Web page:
Risk and scientific socialism
February 11, 2023
The way we manage financial risk has a lot in common with the old concept of scientific socialism. The modern-day riskometer is pseudoscientific, and the increased reliance on it leads to disastrous systemic risk.
One of the things that fascinates me about the banking system is that so many of the individuals who work in it profess to believe in free markets — indeed, many view themselves as libertarians — while going about their business in a very socialistic manner, with no irony. I could talk about bailouts, but not today.
We don't hear much about scientific socialism these days, but it used to be a fairly widespread concept: a scientific blueprint for avoiding all of capitalism's worst characteristics.
Friedrich Engels created the term "scientific socialism" in his book Socialism: Utopian and Scientific in 1880, describing Karl Marx's political, economic, and social approach as "scientific socialism." In other words, the study of political, social, and economic phenomena using scientific methodologies to predict likely future results and developments.
Scientific socialism entails the development of testable hypotheses based on empirical observations; when reality does not follow the theory's predictions, ad hoc assumptions are added to the initial theory to ensure it fits the actual facts.
Karl Popper argued that scientific socialism is "pseudoscientific" in his 1945 book The Open Society and Its Enemies.
Popper contends that science is founded on testable hypotheses based on empirical observations, and that hypotheses are then altered or refuted based on actual outcomes. Because scientific socialism's assertions cannot be tested; they cannot be falsified; it is pseudoscientific.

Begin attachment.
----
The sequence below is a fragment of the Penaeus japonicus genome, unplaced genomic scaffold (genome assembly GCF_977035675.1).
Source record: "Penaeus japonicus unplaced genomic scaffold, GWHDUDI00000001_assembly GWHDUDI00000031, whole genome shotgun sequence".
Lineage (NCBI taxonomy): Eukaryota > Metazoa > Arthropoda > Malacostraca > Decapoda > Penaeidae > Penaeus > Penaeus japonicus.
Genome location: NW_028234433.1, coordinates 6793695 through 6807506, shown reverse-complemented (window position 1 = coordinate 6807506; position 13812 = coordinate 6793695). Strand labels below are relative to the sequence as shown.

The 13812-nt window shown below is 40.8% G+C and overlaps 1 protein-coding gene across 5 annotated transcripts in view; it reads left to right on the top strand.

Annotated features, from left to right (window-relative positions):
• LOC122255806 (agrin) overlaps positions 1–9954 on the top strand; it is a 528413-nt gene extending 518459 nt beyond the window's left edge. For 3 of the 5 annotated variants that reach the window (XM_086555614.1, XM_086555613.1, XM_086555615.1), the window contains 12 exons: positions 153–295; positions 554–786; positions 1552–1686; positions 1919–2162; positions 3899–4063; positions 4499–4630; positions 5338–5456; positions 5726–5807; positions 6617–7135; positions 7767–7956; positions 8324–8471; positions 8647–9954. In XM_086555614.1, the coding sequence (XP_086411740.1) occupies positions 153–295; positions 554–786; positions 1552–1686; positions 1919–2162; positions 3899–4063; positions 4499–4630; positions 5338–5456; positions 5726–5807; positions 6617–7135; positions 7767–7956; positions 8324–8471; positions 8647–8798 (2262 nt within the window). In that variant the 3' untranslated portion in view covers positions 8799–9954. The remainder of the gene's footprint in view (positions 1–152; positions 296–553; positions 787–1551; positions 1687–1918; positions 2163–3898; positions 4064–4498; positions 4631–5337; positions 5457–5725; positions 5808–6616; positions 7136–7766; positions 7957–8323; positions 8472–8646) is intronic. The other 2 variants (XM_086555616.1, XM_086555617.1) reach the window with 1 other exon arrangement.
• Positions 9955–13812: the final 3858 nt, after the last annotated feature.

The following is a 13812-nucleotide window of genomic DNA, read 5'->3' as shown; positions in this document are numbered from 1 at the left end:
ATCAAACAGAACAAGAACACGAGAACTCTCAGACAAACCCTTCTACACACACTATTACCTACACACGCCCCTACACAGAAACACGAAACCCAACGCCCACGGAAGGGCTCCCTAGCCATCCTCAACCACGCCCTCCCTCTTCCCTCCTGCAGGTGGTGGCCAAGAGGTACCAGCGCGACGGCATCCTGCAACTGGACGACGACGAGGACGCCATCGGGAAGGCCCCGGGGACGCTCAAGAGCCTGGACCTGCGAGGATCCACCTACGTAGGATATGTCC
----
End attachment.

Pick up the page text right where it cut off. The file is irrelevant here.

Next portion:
So, what does this have to do with financial risk management?
We quantify risk using what I term a riskometer. It is a device that allows the operator to plunge it into the City of London's guts and extract a risk measurement.
For the technically minded, it combines a risk concept (such as Value-at-Risk), a probability (such as 99% daily), and a measuring approach (such as GARCH).
My contention is that, like scientific socialism, the riskometer is pseudoscientific.
However, it does not appear to be so. No, it is ostensibly an objective and scientific method of risk assessment, and by employing it, we move away from subjectivity, incompetence, and even corruption.
I can now hear the objections, like backtesting, but the answer is no, it does not solve the problem.
The basic issue is that no risk measurement can be fully validated because risk is a latent process. All we can do is validate model output against an assumption about what is important.
And we may make an infinite number of statements about what is important, most of which are contradictory.
We cannot falsify a risk forecast, according to Karl Popper, and hence it is not scientific.
So, risk models — riskometers — are no more scientific than scientific socialism.
What does this mean for riskometer practitioners?
Models and riskBloggs and appendices on artificial intelligence, financial crises, systemic risk, financial risk, models, regulations, financial policy, cryptocurrencies and related topics
© All rights reserved, Jon Danielsson,